Fiat will start building a battery-electric version of its 500 compact this year, marking the Italian automaker's entrance into the EV production market. So said Chrysler CEO Sergio Marchionne in an official Chrysler tweet recently that said:

Marchionne: at Chrysler we are working on an electric version of the Fiat 500 that we'll begin manufacturing later this year.

As you can read, Marchionne didn't say how many EVs would be produced or how much it would cost, though the 500 EV will likely have about 100 horsepower as well as about a 90-mile single-charge range, the website said. Marchionne once estimated that Fiat would lose about $10,000 on each 500 EV sold. Fiat hasn't put out an official statement on the model.

Fiat unveiled its 500 Elettra battery-electric concept at the 2010 Detroit Auto Show, though has been relatively quiet since. A privately converted 500 EV was notably owned by now-deceased Libyan leader Muammar Gaddafi.

Earlier this month, Corrado Clini, a member of Italy's Ministry of the Environment, said Fiat missed an opportunity to gain from growing global demand for electric-drive vehicles by choosing to work on more fuel-efficient internal combustion engines instead of hybrids and electric powertrains, the Wall Street Journal reported.


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  • 23 Comments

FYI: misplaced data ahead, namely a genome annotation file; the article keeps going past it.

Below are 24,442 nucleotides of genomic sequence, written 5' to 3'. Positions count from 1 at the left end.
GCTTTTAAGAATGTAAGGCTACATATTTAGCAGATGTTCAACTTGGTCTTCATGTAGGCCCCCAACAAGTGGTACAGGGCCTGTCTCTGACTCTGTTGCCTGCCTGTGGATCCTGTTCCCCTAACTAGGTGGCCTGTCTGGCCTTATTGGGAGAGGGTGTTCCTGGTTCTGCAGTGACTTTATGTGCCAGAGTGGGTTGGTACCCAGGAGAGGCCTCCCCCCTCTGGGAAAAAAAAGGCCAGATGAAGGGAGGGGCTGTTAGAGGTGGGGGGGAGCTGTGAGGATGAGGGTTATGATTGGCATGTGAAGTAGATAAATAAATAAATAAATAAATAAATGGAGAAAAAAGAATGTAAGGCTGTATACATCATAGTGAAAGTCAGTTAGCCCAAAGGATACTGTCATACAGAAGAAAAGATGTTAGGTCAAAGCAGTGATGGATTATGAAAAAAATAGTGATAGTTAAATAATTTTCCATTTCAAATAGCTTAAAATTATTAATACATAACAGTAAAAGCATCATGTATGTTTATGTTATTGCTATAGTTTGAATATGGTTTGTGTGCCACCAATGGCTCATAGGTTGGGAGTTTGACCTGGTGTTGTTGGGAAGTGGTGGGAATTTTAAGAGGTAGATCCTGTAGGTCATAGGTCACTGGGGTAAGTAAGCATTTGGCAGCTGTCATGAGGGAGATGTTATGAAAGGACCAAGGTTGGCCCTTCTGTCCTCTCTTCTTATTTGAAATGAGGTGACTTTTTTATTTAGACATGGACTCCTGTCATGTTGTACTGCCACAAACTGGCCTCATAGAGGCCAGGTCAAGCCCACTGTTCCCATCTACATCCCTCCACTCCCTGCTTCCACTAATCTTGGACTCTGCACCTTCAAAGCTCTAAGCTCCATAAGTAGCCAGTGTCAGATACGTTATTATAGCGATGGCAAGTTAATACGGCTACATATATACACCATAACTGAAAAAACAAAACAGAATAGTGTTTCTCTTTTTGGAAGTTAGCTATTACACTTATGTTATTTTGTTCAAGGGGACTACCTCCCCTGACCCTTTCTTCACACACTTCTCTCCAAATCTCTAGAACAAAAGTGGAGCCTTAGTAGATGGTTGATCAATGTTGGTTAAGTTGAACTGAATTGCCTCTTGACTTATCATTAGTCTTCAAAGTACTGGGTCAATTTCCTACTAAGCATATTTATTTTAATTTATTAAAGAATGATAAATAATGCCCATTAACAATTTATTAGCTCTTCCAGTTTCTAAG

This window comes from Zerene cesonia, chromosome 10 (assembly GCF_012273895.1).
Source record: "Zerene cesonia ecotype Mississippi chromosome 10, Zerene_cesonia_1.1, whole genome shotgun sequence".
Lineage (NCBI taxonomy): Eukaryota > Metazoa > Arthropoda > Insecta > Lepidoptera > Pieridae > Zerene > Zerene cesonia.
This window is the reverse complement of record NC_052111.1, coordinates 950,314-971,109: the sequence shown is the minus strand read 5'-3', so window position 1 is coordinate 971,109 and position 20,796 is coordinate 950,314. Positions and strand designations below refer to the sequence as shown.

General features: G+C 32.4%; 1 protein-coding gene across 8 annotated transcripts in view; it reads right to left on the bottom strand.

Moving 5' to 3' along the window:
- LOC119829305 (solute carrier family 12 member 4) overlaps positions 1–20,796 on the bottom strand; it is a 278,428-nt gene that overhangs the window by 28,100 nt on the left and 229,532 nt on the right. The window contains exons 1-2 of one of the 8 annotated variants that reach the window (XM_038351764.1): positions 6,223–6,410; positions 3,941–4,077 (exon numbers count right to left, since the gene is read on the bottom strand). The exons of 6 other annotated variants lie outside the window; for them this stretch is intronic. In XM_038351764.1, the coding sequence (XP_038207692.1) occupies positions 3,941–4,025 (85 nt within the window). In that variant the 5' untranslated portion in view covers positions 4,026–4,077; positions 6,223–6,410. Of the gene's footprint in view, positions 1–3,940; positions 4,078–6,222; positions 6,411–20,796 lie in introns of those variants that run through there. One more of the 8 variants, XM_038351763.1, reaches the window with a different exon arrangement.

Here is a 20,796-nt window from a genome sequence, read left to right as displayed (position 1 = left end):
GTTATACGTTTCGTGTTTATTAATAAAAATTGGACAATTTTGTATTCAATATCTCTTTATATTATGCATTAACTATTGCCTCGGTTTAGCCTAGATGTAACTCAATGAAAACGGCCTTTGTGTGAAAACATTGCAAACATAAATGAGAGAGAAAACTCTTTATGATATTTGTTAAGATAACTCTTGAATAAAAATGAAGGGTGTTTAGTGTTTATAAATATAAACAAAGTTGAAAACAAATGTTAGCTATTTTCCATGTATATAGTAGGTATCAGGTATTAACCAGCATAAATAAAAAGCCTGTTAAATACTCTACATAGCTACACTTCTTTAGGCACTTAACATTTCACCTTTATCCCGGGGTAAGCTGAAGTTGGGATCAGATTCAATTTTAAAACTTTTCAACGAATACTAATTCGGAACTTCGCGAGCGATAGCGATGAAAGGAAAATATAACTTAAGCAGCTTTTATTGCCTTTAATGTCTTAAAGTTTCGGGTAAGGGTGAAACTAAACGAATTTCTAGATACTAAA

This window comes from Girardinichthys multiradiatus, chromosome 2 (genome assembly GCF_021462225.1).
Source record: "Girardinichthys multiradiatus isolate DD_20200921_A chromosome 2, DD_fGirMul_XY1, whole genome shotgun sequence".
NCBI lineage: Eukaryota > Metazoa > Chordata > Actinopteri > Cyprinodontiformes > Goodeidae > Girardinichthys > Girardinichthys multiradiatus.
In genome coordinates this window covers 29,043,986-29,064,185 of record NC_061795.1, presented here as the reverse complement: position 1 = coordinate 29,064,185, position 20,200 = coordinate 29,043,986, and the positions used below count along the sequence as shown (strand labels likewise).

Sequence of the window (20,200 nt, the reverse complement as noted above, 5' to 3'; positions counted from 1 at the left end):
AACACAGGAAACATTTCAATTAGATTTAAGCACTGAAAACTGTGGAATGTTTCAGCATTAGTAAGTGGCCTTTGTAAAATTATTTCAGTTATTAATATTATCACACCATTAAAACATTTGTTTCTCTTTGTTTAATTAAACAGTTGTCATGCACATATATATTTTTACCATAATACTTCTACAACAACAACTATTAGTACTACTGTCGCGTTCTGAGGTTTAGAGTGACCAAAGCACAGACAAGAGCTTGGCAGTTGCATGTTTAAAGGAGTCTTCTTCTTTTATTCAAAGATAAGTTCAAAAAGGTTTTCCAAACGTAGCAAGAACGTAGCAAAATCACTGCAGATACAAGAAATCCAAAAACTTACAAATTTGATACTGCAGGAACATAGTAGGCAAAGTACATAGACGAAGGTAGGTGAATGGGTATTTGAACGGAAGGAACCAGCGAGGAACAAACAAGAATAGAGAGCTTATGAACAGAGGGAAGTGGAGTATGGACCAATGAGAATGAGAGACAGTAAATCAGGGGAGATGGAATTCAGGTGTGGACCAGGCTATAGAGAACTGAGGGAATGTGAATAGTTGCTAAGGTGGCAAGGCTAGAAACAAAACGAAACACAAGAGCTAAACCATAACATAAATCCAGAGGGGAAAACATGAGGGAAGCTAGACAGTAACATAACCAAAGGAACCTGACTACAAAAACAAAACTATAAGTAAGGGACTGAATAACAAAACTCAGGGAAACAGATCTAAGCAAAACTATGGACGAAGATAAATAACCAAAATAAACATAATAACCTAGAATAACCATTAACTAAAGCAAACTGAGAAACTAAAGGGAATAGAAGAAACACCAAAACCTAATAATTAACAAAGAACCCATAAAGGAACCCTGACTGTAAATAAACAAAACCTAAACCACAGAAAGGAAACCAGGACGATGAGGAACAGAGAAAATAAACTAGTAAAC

DaveMart
      • 1 Day Ago
      What would make the difference to Chrysler and Fiat in the US is if the Administration decided to get behind CNG in a big way to provide infrastructure. Fiat are the biggest builders of CNG vehicles in the world, and make them at little significant premium to diesel. I have reservations about the meme that CNG supplies are effectively infinite in the US, at any rate at present prices, but any drive towards its use would significantly benefit both. That is where a lot of Fiat's development money has gone.
      Spec
      • 1 Day Ago
      But will it be any good? Or will it just be an over-priced kludgey conversion. If it is just a crappy conversion then don't bother. That would have been fine a year ago but not now. You will just have a self-fulfilling prophecy if you build a crappy over-priced conversion.
      TurboFroggy
      • 1 Day Ago
      They will no doubt come up with a pricetag of $50K, no one will buy them, then they will call it a failue and discontinue them. Chrysler does well at producing mediocre cars that can't even get the current 26MPG CAFE standard, this isn't their style. No Hemi. If they do actually produce them, the entire number they manage to produce all this year, Nissan will make that many Leaf's in a week.